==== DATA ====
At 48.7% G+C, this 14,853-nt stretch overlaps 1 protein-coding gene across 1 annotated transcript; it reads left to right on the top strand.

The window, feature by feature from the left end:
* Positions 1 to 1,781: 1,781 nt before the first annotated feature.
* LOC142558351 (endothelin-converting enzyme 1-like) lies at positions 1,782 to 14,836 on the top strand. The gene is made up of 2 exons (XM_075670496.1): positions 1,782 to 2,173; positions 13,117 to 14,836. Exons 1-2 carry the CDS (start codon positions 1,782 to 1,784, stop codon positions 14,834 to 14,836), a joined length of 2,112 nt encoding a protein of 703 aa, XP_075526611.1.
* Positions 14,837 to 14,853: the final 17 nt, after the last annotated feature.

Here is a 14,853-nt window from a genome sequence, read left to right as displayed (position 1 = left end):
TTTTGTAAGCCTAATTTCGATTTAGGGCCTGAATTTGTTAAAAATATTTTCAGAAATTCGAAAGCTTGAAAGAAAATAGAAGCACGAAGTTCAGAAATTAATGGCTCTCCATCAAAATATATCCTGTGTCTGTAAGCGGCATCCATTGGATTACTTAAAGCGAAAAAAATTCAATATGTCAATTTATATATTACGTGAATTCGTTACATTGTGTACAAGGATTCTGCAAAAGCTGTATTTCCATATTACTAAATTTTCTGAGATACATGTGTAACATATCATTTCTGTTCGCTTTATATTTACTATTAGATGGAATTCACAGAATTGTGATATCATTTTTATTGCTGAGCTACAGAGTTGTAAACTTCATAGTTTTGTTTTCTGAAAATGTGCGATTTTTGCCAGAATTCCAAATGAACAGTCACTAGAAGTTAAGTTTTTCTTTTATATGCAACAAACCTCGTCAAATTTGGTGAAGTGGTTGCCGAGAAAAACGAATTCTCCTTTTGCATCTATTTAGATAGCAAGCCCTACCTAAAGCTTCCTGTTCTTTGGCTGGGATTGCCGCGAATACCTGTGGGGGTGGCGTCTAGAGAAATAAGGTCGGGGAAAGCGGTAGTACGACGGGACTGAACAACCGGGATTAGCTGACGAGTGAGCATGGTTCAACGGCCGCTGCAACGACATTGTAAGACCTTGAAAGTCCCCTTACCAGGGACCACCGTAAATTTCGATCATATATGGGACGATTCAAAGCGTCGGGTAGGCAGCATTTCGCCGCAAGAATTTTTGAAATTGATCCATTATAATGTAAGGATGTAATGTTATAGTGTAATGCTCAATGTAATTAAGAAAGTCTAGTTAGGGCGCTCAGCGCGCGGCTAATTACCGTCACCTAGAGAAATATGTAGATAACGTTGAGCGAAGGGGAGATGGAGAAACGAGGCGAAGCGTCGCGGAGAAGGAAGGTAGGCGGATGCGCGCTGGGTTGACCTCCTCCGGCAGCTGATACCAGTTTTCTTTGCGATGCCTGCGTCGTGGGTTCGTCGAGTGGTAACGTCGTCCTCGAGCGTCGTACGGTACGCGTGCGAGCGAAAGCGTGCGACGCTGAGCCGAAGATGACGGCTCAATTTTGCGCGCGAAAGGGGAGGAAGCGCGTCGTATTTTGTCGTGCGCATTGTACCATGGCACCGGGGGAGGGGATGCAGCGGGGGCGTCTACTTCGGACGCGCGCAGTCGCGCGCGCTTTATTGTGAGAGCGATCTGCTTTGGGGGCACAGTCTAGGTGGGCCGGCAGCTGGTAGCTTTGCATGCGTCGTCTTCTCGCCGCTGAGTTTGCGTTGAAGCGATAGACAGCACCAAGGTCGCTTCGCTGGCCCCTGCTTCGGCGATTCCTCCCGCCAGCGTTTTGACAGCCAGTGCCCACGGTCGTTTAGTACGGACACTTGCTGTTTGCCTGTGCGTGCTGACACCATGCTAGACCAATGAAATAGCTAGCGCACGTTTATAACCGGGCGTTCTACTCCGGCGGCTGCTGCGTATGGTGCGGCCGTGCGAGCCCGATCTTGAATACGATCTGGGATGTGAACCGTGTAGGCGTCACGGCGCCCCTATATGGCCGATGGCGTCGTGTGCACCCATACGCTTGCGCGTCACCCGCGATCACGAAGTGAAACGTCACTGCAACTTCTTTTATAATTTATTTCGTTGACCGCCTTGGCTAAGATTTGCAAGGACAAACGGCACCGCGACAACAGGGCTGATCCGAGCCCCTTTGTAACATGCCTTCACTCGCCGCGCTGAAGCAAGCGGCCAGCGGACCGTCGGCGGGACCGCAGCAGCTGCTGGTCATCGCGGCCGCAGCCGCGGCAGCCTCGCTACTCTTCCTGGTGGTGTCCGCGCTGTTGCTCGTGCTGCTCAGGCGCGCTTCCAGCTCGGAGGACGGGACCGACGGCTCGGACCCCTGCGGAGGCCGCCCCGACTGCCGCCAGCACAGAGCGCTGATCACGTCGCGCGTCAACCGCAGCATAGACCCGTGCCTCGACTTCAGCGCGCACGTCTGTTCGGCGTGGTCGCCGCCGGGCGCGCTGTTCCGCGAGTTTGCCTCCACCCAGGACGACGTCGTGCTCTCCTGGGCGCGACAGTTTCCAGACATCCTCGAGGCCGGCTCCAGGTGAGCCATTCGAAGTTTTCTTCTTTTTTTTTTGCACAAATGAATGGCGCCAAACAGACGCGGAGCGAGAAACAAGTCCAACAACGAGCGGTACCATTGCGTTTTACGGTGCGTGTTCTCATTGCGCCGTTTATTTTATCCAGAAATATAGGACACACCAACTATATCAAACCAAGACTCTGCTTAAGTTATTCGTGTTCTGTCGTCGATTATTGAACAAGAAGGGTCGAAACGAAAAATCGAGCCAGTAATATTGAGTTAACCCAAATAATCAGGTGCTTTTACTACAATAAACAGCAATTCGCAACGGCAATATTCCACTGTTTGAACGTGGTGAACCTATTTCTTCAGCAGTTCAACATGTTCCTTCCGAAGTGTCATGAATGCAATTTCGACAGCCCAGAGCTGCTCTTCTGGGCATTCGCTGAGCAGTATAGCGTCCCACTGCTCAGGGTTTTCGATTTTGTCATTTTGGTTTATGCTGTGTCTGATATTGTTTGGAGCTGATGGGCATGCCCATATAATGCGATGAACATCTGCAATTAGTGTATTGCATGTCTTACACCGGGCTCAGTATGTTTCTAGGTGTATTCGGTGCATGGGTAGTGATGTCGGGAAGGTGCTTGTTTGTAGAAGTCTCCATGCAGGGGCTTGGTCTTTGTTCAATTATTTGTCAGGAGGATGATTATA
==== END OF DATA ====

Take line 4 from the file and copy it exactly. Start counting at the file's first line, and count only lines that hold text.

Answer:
* LOC142558351 (endothelin-converting enzyme 1-like) lies at positions 1,782 to 14,836 on the top strand. The gene is made up of 2 exons (XM_075670496.1): positions 1,782 to 2,173; positions 13,117 to 14,836. Exons 1-2 carry the CDS (start codon positions 1,782 to 1,784, stop codon positions 14,834 to 14,836), a joined length of 2,112 nt encoding a protein of 703 aa, XP_075526611.1.